The official count shows Calderón, of the conservative National Action Party (PAN), on top by a mere 243,934 votes, only .58% ahead of the runner-up, Andrés Manuel López Obrador of the leftist Democratic Revolution Party (PRD). Calderón received 35.89% of the almost 42 million votes cast, to López Obrador's 35.31%. Still, López Obrador says he's not buying the official tally. Before Mexico's electoral tribunal definitively declares Calderón the winner early next week, López Obrador is calling on his supporters to gather by the tens of thousands on Saturday in Mexico City's main square, the Zócalo, to challenge what he called the election's "many irregularities." While demanding that officials conduct a new vote-by-vote count, López Obrador insisted that "we can't accept or recognize these results."
By law, López Obrador and the PRD can take their challenge to the tribunal before it anoints Calderón the victor. But unless they present concrete proof of 244,000 votes' worth of errors or fraud, it's doubtful Calderón's victory will be reversed before the Dec. 1 inauguration. At this point, said an election observer from the European Union, "any other decision is a fairy tale."
For his part, Calderón congratulated Mexicans on their almost 60% voter turnout last Sunday a peaceful, fraud-free process that most agree was a credit to Mexico's fledgling democracy and he promised a "government of coalition and unity" among the PAN, PRD and the third-place finisher, the Institutional Revolutionary Party (PRI). (The PRI had ruled Mexico in dictatorial fashion from 1929 to 2000, when it was finally toppled by current President Vicente Fox of the PAN.) A spirit of coalition may be Calderón's only choice: Sunday's election divided the Mexican Congress among the three parties, emphasizing the remarkably limp mandate the new President can look forward to and which the uninspiring Calderón may have serious difficulties overcoming. Mexican political experts say the whole experience may prod the nation to build a run-off into future presidential elections.
The results also point up a Mexico as sharply split as the U.S. looked after its hotly contested election of 2000. Mexico's political fault line runs between its relatively affluent, technological north (where Calderón won 16 states) and its poor, backward south (where López Obrador took the other 16, including Mexico City). Half of Mexico's 106 million people live in poverty, yet the country also has 10 billionaires; and that glaring disparity was a big reason why the issue of economic reform dominated the campaign. Calderón, a Harvard-educated technocrat and former Energy Secretary, pledged to stay Mexico's market-oriented path of modest but steady economic growth. López Obrador, the former mayor of Mexico City, insisted that the status quo simply coddles the nation's entrenched business monopolies, forcing hundreds of thousands of desperate Mexicans to migrate illegally to the U.S. each year in search of real jobs.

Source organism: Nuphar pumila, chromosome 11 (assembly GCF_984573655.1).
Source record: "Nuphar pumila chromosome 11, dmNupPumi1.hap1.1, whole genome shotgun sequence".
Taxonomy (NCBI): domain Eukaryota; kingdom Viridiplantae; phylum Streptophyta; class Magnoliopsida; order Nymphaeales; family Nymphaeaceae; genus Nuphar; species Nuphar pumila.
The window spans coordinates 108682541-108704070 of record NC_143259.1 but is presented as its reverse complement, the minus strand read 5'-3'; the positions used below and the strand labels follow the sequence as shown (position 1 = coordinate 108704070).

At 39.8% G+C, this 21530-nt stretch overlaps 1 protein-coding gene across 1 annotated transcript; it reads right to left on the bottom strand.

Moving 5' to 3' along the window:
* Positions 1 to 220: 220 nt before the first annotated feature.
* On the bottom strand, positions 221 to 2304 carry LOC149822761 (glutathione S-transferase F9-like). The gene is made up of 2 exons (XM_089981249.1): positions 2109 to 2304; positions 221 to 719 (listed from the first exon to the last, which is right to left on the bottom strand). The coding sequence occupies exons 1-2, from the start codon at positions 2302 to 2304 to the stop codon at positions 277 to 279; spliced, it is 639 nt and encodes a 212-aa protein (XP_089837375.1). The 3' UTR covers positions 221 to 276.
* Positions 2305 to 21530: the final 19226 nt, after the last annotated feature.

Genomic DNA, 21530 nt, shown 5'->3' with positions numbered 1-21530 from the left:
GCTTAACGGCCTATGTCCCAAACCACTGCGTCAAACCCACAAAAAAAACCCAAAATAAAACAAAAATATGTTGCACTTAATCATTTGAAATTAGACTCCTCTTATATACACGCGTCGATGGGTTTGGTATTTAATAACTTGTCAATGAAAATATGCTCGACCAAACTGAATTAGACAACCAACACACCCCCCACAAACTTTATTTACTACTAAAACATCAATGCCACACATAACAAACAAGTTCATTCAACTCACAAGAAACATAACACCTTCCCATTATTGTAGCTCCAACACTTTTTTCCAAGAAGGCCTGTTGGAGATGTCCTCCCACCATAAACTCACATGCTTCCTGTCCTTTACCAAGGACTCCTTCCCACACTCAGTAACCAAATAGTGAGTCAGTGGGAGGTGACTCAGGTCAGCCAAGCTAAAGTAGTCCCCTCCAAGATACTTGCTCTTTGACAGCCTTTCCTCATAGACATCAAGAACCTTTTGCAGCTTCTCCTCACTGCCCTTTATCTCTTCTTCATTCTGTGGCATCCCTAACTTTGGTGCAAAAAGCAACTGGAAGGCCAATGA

López Obrador had played that populist card to a commanding lead in voter polls early in the campaign; but in the end Mexicans, a largely conservative electorate, opted for continuity. Some analysts believe López Obrador's strong showing could nudge Calderón toward a more liberal economic agenda, especially when it comes to curbing the enormous tax and regulatory privileges enjoyed by Mexican big business, advantages that all but freeze out smaller businesses that employ most of Mexico's workforce. Others, however, suggest Calderón is too beholden to those corporate interests to do much to improve conditions for Mexico's workers and hence reduce illegal migration. One reform Calderón may pursue is greater foreign investment in Mexico's dominant but sluggish oil industry.
Calderón's campaign also preached stronger ties to the U.S. but that hardly means he'll be able to escape the anti-immigration fervor gripping Mexico's northern neighbor. Calderón has said he disagrees with Americans' calls for a border wall to keep out more Mexican migrants, and he told the Associated Press on Thursday that while he wants a "constructive relationship" with the U.S., he doesn't want to have to "bow my head and lower my eyes to the Americans."
López Obrador's critics, meanwhile, chided him for urging his backers to take to the streets and risk possible unrest or violence. But aides close to the fiery runner-up say that while he doesn't want to stoke unrest, he has little choice but to keep fighting for his PRD loyalists, given the party's history: in 1988 its candidate lost to the PRI due to what most Mexicans now acknowledge was massive computer vote fraud. Many PRD-istas believe that the powerful economic interests López Obrador promised to challenge this time around banded together, especially with mudslinging campaign ads, to thwart his election.
Still, López Obrador made plenty of his own mistakes on the stump such as arrogantly refusing to take part in the first presidential debate this past spring. But the PRD can take heart that this election raised it to a national power instead of a largely Mexico City-centered party. And if there was nervousness about possible unrest, the Mexican stock market, the Bolsa, didn't seem to notice. As soon as Calderón was officially declared the winner, it rose 2.7% a fitting beginning for the Calderón era.
With reporting by Dolly Mascarenas/Mexico City